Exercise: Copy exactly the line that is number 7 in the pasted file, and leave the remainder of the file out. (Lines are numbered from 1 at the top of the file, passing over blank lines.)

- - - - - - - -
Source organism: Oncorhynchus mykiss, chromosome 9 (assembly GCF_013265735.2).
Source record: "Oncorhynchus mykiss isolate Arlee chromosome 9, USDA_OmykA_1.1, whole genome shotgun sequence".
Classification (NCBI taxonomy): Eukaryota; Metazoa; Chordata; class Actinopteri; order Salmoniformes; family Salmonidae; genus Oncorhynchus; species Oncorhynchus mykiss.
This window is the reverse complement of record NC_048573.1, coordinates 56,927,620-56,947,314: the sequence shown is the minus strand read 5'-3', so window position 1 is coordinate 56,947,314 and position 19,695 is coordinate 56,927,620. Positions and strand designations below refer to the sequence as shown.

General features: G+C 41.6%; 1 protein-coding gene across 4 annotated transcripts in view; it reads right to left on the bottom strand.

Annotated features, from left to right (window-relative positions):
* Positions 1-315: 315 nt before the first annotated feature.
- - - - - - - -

* Positions 1-315: 315 nt before the first annotated feature.